"From the New York Times bestselling author of The Secret Rooms, the extraordinary true story of the downfall of one of England's wealthiest families. Fans of Downton Abbey now have a go-to resource for fascinating, real-life stories of the spectacular lives led by England's aristocrats. With the novelistic flair and knack for historical detail Catherine Bailey displayed in her New York Times bestseller The Secret Rooms, Black Diamonds provides a page-turning chronicle of the Fitzwilliam coal-mining dynasty and their breathtaking Wentworth estate, the largest private home in England. When the sixth Earl Fitzwilliam died in 1902, he left behind the second largest estate in twentieth-century England, valued at more than [ ] billion of today's money--a lifeline to the tens of thousands of people who worked either in the family's coal mines or on their expansive estate. The earl also left behind four sons, and the family line seemed assured. But was it? As Bailey retraces the Fitzwilliam family history, she uncovers a legacy riddled with bitter feuds, scandals (including Peter Fitzwilliam's ill-fated affair with American heiress Kick Kennedy), and civil unrest as the conflict between the coal industry and its miners came to a head. Once again, Bailey has written an irresistible and brilliant narrative history"--
The house should be well known, as it's the largest non royal residence in Britain (I believe), and one of the largest in the world. The east front is the longest facade in Europe at 185 metres and the house covers over 2.5 acres. It's a mysterious place though. You can walk down the drive past it and be impressed by its scale, but nobody knows too much about the current owner, who apparently does live in it.
The house was built by the Wentworth family, who's members included Charles I's adviser in the lead up to the English Civil War and a British Prime Minister in the 1700's. It then passed to the Fitzwilliams, who still owned the house and large tracts of land at the beginning of the 20th century. The family wealth was sustained by coal mining.
Despite the huge historical and architectural significance of the house and its estate, it is difficult to find too much information about it. Therefore, when I found this book in a garden centre (which is actually in the grounds of the house), I had to buy it.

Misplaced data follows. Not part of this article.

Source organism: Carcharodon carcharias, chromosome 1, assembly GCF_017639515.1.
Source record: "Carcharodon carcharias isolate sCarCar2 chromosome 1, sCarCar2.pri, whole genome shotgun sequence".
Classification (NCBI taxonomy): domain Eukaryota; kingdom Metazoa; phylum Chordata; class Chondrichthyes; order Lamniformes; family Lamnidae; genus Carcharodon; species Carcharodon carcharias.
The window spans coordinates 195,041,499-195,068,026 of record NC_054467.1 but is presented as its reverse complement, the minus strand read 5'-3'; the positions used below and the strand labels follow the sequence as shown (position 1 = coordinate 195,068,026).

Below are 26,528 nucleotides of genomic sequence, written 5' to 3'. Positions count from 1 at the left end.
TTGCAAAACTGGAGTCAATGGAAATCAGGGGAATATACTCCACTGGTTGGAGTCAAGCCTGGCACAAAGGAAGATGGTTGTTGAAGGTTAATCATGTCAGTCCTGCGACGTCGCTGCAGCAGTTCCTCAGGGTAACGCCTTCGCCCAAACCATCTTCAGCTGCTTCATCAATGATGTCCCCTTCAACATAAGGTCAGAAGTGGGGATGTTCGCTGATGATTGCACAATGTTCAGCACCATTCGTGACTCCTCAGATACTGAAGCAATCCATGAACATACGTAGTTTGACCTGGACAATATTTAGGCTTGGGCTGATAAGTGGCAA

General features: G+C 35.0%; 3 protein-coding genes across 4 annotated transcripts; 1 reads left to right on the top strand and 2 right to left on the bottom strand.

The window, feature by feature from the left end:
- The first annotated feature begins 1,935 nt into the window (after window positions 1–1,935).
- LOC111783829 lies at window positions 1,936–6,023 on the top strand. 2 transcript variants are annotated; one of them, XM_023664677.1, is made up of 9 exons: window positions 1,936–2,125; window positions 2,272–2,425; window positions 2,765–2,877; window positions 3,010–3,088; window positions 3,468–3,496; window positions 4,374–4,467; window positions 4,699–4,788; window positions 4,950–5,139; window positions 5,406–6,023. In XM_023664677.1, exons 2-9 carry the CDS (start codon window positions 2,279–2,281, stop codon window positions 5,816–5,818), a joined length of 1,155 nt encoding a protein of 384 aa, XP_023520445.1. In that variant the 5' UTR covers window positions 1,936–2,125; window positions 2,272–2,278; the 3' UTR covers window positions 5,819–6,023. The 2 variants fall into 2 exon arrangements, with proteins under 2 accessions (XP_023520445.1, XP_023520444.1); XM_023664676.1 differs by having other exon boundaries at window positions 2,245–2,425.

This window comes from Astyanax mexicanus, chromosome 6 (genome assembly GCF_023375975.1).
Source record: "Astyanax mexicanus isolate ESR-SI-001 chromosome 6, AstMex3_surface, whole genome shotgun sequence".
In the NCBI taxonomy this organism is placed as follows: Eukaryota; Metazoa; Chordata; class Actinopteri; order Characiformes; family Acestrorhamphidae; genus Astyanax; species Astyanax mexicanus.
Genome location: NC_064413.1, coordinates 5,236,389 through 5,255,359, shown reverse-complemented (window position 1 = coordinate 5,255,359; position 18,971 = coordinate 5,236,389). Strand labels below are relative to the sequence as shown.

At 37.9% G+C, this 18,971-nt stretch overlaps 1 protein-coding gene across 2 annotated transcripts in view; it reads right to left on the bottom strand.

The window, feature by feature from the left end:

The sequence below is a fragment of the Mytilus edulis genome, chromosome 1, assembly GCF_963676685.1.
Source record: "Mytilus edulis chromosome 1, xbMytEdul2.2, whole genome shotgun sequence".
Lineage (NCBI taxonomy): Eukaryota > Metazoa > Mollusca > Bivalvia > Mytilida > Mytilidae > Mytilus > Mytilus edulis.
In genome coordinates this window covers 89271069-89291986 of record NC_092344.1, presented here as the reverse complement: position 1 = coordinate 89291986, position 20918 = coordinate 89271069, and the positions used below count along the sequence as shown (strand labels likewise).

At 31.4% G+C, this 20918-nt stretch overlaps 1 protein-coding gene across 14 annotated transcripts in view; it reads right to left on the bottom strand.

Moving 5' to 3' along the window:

At first glance there was a disappointment. The book is subtitled "The Rise and Fall of a Great English Dynasty", but there is very little contained in it about the rise. The book starts in 1902 when the Fitzwilliams were at the height of their powers. They controlled the whole area, owning the mines where people worked and the houses where they lived. Thousands of people were utterly dependent on the Family for their wellbeing.
I am tempted to knock half a star off my rating because of the lack of information about how the family reached this situation, but I can't face doing that because the book itself is so well written and gripping. The story of how by the mid point of the century, the main line of the family had died out and the future of the title Earl Fitzwilliam was destined to die out (which it did in 1979), is told in a way that is very easy to read, and you feel yourself getting drawn into the story and forming opinions of the central characters which I find very rare.
Alongside the story of the family is told that of the battle between mine owners and the miners during the first half of the twentieth century. Whilst often presented as a battle of right vs wrong (the battle being won by the good guys after the second world war when the mines were nationalised), Catherine Bailey takes an admirable stand in not appearing to side with one group or the other and effectively getting across the message that both sides had their good and bad points. What was more important were the personalities of individuals within each group. Whilst many mine owners were guilty of abusing their position with their employees, there were others, such as the Fitzwilliams, who took their responsibilities seriously and were well respected by the miners. Equally, the revenge taken against the owners, as demonstrated by the desecration of Wentworth Park and near destruction of the house by the Labour Government after the war is not something that the Socialist movement can be proud of, and was fiercely opposed by the miners and unions in South Yorkshire.
The lesson we learn (and one that I strongly agree with) is that class war in itself is a damaging thing, just as we see the devastation of peoples lives caused by the battle between Protestents and Catholics. These are lessons which are still relevant today.
The supporting cast include the British Royal Family, The Kennedys, Various other British aristocratic families and thousands of ordinary Yorkshire working men and women. The story includes family tragedy and disputes, terrible accidents (affecting all classes), the devastation of war (imagine losing both your brother and husband to war in the space of weeks), conflicts caused by religion within families, and the day to day lives of ordinary people. The great hulk of Wentworth Woodhouse is always there in the shadows, just as it is in Wentworth village to this day.
One note of caution I would point out is that much of the story is based on speculation and eye witness accounts (which may be biased), due to the destruction of much of the documentary evidence by the Fitzwilliam family and others. This is acknowledged by the author and, whilst some of the speculation may be wrong, I have no doubt that the main tale is factually pretty accurate.
As a local, it is novel to read a story where places that I know and work, and the pubs that I visit are central to the story, and it is enlightening to learn more about the history of the area, but I would recommend this book to anyone with an interest in the social changes of the twentieth century.